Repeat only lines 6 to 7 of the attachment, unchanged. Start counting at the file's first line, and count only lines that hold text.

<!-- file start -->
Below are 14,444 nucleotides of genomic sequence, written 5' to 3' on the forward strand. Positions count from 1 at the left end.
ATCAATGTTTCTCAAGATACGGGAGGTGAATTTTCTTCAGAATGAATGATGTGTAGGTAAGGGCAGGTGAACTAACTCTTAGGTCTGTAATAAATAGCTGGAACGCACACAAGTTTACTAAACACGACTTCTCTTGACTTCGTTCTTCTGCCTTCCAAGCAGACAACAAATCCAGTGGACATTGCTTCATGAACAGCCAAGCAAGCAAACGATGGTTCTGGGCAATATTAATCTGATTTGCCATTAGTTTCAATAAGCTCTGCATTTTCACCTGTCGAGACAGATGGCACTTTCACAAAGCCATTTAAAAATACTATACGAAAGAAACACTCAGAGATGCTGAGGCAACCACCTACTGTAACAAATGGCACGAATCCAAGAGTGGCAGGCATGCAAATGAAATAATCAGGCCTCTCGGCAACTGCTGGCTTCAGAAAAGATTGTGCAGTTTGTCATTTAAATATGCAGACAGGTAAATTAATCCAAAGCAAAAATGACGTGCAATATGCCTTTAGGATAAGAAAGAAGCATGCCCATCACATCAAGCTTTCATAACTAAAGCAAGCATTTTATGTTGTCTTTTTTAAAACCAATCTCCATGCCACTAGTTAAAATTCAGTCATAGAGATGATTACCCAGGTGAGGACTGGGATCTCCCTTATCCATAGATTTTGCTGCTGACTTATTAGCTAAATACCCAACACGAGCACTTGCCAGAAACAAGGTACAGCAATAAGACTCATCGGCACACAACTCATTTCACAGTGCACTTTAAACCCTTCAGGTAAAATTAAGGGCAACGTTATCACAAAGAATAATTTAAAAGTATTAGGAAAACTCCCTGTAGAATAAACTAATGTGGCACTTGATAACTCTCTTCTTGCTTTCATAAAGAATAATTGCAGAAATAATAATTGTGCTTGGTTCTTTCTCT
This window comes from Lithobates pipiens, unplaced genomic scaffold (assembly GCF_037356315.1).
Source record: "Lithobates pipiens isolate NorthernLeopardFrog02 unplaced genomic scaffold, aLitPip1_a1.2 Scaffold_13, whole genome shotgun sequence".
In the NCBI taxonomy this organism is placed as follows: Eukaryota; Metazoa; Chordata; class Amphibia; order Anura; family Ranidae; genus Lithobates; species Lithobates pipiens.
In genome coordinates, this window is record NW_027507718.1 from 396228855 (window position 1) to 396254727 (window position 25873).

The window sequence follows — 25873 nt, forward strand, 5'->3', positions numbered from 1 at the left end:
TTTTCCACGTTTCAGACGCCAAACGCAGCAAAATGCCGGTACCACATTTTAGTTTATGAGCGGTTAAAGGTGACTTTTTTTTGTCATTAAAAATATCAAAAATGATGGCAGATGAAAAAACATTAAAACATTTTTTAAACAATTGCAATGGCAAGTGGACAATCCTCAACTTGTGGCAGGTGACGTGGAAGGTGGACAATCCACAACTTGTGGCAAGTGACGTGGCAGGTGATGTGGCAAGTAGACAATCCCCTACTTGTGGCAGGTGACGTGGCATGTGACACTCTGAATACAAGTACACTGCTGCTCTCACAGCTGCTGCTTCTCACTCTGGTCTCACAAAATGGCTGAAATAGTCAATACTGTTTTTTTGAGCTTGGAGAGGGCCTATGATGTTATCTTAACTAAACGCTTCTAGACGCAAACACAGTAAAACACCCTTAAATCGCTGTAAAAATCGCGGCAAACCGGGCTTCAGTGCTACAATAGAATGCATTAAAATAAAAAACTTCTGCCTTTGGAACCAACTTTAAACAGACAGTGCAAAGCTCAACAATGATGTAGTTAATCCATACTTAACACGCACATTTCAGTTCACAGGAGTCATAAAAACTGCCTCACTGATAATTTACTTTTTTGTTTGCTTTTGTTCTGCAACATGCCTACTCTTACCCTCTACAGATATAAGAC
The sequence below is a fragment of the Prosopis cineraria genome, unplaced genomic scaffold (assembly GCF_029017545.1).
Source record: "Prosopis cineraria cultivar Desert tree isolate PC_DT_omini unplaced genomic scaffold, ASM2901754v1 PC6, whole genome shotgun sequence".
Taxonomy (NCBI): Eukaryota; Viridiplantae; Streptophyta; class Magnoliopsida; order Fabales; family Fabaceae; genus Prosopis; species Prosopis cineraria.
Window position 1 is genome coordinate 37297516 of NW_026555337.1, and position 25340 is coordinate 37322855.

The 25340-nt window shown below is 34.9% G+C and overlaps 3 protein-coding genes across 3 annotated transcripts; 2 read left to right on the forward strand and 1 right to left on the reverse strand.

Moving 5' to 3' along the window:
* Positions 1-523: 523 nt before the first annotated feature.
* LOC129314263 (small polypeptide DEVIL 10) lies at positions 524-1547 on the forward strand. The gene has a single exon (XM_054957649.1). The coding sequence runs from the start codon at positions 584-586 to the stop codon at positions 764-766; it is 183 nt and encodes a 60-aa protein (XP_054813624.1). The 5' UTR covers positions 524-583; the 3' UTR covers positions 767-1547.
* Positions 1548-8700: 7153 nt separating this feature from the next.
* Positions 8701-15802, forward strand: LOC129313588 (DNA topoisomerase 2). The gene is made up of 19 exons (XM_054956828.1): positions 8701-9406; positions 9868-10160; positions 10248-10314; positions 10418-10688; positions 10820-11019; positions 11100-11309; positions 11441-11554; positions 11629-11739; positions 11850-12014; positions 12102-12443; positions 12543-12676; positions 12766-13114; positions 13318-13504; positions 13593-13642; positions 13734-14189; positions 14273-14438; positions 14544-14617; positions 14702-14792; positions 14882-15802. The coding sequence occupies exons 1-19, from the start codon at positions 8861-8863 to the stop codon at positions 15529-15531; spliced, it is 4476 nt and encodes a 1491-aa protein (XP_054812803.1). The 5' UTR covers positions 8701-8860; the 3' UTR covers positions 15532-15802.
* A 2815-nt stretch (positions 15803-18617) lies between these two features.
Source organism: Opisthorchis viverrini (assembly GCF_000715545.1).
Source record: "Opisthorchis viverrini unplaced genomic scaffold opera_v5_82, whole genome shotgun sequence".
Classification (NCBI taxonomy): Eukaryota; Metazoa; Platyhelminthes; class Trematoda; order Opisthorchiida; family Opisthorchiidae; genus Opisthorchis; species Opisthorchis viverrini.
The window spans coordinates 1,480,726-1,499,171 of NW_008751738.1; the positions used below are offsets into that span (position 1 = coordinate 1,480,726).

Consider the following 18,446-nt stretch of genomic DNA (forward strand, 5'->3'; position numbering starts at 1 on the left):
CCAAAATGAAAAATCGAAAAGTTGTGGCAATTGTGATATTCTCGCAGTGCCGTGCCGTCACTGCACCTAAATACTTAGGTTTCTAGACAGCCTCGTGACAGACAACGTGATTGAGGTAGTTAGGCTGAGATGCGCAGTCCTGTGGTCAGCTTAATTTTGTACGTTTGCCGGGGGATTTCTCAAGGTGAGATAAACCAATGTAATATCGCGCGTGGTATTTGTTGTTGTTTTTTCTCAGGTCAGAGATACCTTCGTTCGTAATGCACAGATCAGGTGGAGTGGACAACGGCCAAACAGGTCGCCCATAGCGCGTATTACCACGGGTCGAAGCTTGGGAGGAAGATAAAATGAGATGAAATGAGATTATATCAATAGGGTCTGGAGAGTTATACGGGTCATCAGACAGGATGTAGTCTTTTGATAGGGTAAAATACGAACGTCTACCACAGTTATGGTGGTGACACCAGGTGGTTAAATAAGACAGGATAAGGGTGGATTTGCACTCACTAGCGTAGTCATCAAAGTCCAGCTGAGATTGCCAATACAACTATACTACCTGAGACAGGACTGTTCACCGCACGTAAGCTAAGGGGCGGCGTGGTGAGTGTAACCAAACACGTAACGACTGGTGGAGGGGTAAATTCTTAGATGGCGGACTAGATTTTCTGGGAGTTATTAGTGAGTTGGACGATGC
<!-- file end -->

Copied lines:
In genome coordinates, this window is record NW_027507718.1 from 396228855 (window position 1) to 396254727 (window position 25873).

The window sequence follows — 25873 nt, forward strand, 5'->3', positions numbered from 1 at the left end: